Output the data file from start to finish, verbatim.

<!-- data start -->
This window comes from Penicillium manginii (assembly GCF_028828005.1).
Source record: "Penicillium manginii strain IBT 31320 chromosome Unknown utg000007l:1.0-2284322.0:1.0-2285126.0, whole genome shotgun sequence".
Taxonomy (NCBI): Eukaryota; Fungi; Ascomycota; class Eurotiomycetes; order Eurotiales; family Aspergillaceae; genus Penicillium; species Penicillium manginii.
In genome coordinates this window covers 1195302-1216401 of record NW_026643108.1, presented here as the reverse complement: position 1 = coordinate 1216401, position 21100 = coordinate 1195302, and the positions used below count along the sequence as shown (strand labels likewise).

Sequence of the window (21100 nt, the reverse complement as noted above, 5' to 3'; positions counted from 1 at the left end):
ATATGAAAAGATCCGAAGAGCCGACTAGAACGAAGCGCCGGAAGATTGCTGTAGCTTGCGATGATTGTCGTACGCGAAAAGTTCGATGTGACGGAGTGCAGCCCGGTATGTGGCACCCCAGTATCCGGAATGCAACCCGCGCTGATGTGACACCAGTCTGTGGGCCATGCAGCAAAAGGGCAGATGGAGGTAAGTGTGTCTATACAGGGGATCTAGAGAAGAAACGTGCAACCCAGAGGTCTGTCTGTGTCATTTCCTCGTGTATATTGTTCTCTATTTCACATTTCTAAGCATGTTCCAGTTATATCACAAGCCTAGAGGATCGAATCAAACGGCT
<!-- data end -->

This window comes from Penicillium manginii (assembly GCF_028828005.1).
Source record: "Penicillium manginii strain IBT 31320 chromosome Unknown utg000007l:1.0-2284322.0:1.0-2285126.0, whole genome shotgun sequence".
Taxonomy (NCBI): Eukaryota; Fungi; Ascomycota; class Eurotiomycetes; order Eurotiales; family Aspergillaceae; genus Penicillium; species Penicillium manginii.
In genome coordinates this window covers 1195302-1216401 of record NW_026643108.1, presented here as the reverse complement: position 1 = coordinate 1216401, position 21100 = coordinate 1195302, and the positions used below count along the sequence as shown (strand labels likewise).

Sequence of the window (21100 nt, the reverse complement as noted above, 5' to 3'; positions counted from 1 at the left end):
ATATGAAAAGATCCGAAGAGCCGACTAGAACGAAGCGCCGGAAGATTGCTGTAGCTTGCGATGATTGTCGTACGCGAAAAGTTCGATGTGACGGAGTGCAGCCCGGTATGTGGCACCCCAGTATCCGGAATGCAACCCGCGCTGATGTGACACCAGTCTGTGGGCCATGCAGCAAAAGGGCAGATGGAGGTAAGTGTGTCTATACAGGGGATCTAGAGAAGAAACGTGCAACCCAGAGGTCTGTCTGTGTCATTTCCTCGTGTATATTGTTCTCTATTTCACATTTCTAAGCATGTTCCAGTTATATCACAAGCCTAGAGGATCGAATCAAACGGCT